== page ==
The move to online events driven by the ever-decreasing event capacities under the various Covid alert levels has birthed a “new normal” which we, in the events industry, have accepted and strive to deliver to, to the best of our ability.
However, the months of lockdown to which our audiences have acclimated, together with the move to online engagement, have created a world in which seclusion has insidiously become a preference for many.
The events and exhibitions industry scrambled to offer their clients alternatives to the planned in-person events that were cancelling left, right, and centre in the first few weeks after South Africa went into lockdown. Clients, organisers and event companies welcomed the advent of hybrid and virtual events as a short-term solution.
In all fairness, these events have sustained many companies during an unprecedented industry collapse, and we look set to continue along the hybrid path for the foreseeable future. Still, several of the hasty decisions made during the first wave of the Covid-tsunami have come back to haunt the events and cultural industries.
Across the cultural space, museums, artists, theatres, dance studios and event companies began hosting free online events, showcasing their owned content as a goodwill gesture to a population holed-up at home. This way of retaining the connection with their audiences over what they imagined would be just a few weeks of black-out proved very successful as the world went through an online, quasi-cultural-renaissance.
However, as the weeks turned to months without any respite, businesses sought to keep their audiences entertained and informed by hosting webinars with compelling topics featuring sought-after speakers and robust debate. In many instances, the performers, organisers, publicists and technical providers supported each other on a pro-bono basis to retain traction in the industry.
Most of these events were offered free-of-charge to incentivise attendance, and they proved both popular and necessary to keep followers in the know under constantly evolving circumstances. This strategy also created an unforeseen by-product; a right of expectation amongst attendees that participation in events, webinars and hybrid conferences no longer needed to be paid for.
Later in 2020, as the lockdown relaxed its stranglehold slightly, event capacities began increasing. Albeit small, the industry saw at least some scope to increase its revenue and began hosting smaller events around the country. Because the restrictions – under the threat of the pandemic – made it impossible for the events industry to earn sufficient income, organisers continued adding an online element to supplement venue attendance.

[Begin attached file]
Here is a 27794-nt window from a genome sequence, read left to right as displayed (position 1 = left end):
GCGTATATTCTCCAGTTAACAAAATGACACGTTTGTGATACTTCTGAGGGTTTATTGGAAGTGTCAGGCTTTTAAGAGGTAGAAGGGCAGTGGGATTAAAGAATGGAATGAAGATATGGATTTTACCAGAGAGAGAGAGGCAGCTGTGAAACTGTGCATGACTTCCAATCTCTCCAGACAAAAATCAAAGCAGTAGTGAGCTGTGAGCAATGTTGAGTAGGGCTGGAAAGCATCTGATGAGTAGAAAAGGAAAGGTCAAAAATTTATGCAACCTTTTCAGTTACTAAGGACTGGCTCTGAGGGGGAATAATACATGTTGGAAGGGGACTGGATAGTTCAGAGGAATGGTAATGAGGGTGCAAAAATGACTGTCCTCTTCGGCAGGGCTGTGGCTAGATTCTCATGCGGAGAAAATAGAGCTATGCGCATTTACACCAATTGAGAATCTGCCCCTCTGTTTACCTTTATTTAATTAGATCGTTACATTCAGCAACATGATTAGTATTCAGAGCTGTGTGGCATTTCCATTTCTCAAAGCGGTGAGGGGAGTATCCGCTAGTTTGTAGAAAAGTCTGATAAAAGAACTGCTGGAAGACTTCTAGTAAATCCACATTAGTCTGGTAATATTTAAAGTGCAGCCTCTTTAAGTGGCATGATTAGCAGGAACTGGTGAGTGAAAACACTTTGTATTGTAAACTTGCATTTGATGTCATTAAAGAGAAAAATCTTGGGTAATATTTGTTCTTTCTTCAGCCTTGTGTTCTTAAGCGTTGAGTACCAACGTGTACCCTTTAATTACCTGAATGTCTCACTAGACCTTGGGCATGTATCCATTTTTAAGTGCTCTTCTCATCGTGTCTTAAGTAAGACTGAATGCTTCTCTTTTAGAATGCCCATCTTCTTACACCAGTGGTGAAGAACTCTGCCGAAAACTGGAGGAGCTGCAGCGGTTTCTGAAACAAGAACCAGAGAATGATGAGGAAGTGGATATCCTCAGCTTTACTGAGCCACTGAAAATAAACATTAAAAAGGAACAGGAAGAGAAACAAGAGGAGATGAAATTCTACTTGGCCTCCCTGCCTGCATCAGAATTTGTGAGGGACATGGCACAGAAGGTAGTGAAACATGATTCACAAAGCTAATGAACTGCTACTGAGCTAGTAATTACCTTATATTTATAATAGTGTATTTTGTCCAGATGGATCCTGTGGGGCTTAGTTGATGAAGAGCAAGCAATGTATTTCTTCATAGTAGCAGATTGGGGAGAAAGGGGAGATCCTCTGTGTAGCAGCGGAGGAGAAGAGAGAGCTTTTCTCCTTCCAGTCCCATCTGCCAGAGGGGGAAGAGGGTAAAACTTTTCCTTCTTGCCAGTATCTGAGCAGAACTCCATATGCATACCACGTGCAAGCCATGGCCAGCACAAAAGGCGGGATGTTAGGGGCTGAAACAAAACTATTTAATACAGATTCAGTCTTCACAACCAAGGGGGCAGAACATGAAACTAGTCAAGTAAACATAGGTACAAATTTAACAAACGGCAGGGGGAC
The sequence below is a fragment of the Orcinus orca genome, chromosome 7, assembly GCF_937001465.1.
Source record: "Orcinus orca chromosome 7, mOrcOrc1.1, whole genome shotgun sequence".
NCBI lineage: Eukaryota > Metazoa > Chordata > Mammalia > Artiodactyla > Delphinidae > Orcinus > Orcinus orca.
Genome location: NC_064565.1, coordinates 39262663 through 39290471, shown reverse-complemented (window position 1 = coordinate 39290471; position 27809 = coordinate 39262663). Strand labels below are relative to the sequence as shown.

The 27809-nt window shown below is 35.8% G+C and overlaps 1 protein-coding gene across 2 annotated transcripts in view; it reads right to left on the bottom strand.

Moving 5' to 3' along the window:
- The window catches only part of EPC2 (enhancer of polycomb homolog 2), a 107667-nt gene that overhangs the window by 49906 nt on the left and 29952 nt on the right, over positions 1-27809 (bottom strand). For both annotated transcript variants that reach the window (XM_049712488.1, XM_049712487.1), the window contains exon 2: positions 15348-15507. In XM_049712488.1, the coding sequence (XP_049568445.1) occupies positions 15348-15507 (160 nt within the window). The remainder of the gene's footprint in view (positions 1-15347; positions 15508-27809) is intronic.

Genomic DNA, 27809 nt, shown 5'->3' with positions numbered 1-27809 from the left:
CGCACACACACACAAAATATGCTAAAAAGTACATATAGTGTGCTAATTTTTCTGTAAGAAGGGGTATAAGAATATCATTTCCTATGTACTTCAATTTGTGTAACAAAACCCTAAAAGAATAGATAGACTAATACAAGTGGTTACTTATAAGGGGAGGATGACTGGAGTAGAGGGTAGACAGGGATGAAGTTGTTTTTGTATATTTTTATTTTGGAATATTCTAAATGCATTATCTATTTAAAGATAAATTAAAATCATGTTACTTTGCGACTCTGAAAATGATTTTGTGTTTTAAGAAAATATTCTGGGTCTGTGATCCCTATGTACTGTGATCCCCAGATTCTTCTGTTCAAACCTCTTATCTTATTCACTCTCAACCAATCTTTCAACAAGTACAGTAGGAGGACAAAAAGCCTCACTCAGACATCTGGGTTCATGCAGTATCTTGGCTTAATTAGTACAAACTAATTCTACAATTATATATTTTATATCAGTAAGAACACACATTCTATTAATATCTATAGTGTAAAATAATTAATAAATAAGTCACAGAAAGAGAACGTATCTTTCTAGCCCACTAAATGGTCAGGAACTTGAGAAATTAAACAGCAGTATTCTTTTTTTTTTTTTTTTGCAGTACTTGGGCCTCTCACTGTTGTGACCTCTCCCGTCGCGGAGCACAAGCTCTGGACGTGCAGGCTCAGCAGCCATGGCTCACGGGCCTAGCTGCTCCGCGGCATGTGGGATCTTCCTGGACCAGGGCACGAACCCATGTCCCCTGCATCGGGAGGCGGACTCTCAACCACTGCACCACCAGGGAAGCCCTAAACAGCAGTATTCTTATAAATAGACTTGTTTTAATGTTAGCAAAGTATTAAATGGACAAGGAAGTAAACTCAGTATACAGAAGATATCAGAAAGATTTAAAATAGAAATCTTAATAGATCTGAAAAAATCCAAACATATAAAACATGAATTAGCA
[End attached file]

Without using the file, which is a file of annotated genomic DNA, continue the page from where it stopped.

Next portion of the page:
After months of lockdown, however, audiences had become accustomed to attending events from the privacy of their homes, free-of-charge, in comfy clothes with a hot coffee to hand. In-person attendance has become less than optimal and our attempts to reassure and build confidence have not yielded sufficient results.
Our audiences seem to be beset by apathy; finding the effort to get dressed, get into their cars and drive to an in-person occasion prohibitive. Of course, anxiety around viral spread also contributes to their choice to attend online. Still, many of these same people are hosting gatherings in closed spaces with friends, going to the malls to shop, buying groceries at the supermarkets and attending funerals. The stringent Covid-specific protocols in place across the events industry have, ironically, made it safer to meet face-to-face at an event than to participate in many of your daily activities — but the stigma around events remains.
The early part of 2021 saw the ratio of attendees at hybrid events hovering around 80/20, with only 20% of the overall attendance being in-person. Although more and more people are realising that virtual connection is just not as effective as face-to-face, the event platforms on which sellers connect with buyers are hamstrung by the virtual element they themselves have implemented.
Genuine business relationships are formed face-to-face; let’s face it! Deals are closed when you are in synch with your buyer’s mood and are able to read the subtle signals in person. Virtual has afforded us something to hang our livelihoods on, but it’s unfortunately not everything!
Unless we make a conscious effort to choose to meet in person rather than online, we may forever lose the opportunity to experience the emotional charge that a face-to-face experience evokes.
We need to understand that an event costs its providers to create — in the instance of hybrid, for both the venue and the virtual components separately. Until we start paying for the privilege of attending events with grace, we are disallowing our cultural community the ability to earn a livelihood, negating the potential of our industry to restart and preventing the events and exhibitions industry from contributing to the economic recovery of our country.